Language and design in sensitive interactions
A story in 4 pictures.
Case number 1 - Right use of words
Stockholm subway uses an interesting choice of words, alongside colour codes and signs. The latter visually indicate direction of movement and danger, respectively, while colours used are typical of a yes/ no situation.
The words, however, are what caught my attention: rather than an Up/ Down approach, they used "Up" and "Not up" - excellent choice! Imagine the use case: you are just out of the train and in a hurry to get to the bus, which is a good 5 minutes walk. Rushing through the crowd, you need to position in the direction of the escalators: spotting the difference between the two is crucial here, and 'up' and 'not up' do a great job at that. Similarly, and even slightly at a more dangerous scenario (walking down an up-moving escalator can cause serious pain), choosing the right escalator going down to the trains is made easy by using "Down" and "Not down".
Case number 2: An excellent choice of words.
Hasn't it happened to all of us: deleting something by mistake and then instantly realising we should have pressed the other button instead? Confusion rises every time a pop up asks us whether we want to save our work or not. Or does it say "Do you want to discard? Yes/ No"? Or is it "Are you sure you want to leave the page and discard progress"? The binary Yes/ No or even the Yes/ No/ Cancel are almost sure to make the user hesitate a bit. And habituation doesn't help: different systems and websites use different patterns so you must always think a bit. But the tides are turning! Instead of Yes/ No, the language has now shifted to the words for the actual actions. I was editing a photo on my Samsung 6s and this came up when I wanted to leave the editor and go back to the my gallery. So much better than choosing between yes or no, don't you think?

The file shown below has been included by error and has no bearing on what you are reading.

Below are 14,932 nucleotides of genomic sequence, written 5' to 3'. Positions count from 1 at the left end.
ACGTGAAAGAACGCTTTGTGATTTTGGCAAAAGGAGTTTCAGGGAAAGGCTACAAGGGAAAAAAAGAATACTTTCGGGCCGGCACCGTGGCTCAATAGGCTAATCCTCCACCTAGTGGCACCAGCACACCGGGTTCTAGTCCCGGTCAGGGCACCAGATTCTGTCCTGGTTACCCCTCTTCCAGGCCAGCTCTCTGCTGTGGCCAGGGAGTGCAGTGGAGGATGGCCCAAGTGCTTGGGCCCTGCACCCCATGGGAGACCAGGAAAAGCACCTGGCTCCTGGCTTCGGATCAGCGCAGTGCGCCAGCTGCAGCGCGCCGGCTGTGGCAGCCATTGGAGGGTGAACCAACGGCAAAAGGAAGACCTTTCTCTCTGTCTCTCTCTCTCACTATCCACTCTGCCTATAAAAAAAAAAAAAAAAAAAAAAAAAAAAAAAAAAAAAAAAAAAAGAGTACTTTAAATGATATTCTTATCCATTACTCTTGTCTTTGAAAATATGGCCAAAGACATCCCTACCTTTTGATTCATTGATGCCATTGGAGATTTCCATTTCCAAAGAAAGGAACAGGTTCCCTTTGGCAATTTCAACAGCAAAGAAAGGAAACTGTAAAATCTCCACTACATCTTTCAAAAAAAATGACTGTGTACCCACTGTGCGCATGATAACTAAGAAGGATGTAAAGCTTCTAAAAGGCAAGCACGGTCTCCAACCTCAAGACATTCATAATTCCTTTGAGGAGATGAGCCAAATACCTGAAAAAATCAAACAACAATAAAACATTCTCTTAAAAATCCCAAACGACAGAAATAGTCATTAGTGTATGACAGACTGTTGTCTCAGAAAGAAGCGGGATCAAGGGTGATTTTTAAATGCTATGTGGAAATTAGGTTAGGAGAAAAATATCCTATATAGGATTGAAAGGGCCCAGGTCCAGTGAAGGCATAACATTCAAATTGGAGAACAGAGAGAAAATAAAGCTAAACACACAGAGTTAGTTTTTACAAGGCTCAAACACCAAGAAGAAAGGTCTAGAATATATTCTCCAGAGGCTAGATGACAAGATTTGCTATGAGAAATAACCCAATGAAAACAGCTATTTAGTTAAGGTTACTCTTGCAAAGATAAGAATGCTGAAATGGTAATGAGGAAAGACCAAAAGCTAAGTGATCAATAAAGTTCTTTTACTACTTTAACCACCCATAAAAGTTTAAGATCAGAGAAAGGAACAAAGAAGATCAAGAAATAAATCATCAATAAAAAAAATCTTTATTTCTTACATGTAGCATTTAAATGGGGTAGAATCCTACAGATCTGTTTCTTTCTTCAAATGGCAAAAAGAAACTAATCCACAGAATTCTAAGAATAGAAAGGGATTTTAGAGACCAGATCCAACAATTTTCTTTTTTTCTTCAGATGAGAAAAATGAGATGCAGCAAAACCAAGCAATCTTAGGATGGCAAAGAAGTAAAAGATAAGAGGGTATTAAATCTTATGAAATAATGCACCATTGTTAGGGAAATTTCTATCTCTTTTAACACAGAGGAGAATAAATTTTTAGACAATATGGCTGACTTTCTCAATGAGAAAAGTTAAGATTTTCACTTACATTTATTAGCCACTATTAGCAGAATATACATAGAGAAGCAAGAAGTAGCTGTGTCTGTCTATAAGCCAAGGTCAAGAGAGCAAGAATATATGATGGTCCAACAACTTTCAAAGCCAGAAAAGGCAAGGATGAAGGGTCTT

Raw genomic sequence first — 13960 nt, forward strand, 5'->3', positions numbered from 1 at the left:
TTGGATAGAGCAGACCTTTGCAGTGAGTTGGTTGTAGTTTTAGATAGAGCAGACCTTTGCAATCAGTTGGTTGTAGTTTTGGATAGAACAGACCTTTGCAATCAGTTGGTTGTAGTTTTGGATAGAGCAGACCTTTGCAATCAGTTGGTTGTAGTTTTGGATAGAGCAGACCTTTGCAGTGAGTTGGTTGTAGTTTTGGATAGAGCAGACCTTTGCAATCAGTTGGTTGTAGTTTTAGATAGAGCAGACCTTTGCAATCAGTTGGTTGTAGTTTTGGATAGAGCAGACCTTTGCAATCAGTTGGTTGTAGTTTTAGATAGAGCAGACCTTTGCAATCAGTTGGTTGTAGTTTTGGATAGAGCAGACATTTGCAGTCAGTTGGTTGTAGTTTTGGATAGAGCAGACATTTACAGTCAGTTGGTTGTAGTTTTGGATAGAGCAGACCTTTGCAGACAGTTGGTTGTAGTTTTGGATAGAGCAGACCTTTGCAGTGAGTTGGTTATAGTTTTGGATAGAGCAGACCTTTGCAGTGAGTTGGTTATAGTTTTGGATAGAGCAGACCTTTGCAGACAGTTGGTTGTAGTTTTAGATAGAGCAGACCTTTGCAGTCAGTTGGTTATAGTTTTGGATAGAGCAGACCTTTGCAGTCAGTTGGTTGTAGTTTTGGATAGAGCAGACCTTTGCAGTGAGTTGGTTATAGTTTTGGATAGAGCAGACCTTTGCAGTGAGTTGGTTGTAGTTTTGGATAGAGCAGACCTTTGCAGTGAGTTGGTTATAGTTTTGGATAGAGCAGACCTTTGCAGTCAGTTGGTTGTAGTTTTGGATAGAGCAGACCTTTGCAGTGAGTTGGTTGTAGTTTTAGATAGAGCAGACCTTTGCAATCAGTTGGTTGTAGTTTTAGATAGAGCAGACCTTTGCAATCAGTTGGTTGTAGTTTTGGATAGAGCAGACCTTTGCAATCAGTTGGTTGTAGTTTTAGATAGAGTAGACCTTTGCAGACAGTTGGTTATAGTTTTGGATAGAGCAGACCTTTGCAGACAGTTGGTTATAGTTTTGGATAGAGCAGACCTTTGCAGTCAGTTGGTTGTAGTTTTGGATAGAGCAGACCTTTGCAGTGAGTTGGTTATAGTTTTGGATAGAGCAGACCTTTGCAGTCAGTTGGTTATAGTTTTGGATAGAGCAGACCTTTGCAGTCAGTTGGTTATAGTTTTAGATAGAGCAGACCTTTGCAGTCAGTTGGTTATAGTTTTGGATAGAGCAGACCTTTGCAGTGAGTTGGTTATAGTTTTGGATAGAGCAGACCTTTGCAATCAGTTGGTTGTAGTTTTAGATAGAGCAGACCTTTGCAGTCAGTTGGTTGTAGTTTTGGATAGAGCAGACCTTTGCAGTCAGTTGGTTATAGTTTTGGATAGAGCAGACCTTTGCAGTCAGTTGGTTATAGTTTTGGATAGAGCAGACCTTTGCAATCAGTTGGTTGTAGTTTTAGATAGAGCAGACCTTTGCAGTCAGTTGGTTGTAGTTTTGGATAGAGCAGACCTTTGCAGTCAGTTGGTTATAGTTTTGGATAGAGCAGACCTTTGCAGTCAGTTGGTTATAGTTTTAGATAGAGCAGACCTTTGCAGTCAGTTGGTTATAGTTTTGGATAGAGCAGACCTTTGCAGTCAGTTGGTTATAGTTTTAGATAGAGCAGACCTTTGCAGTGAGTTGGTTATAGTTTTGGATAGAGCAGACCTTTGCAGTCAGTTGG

Case number 3: A dangerous button.
So I sign up and it asks me to set up a security question (There's not even a list to choose from). The text on the top says "Welcome, you are now signed in", while I apparently haven't completed the signup process yet. But probably this is minor to the text on the buttons at the end of the form: "Ok" and "Sign out" - the latter a bit out of place and probably too soon to offer a sign out, since the signing up is not completely done, either. Moreover, this also 'violates' the Sign-out pattern: usually tucked away in a corner, last in a dropdown list.
Case number 4: Yet another dangerous button.
I was searching for job positions based on location, when I found myself clearing the inputs on the form, most probably because the Clear button looks more clickable than the actual Search one. One quick solution would be to leave only "Search" in this line and to move "Clear" below, in the form of a link. Something like this: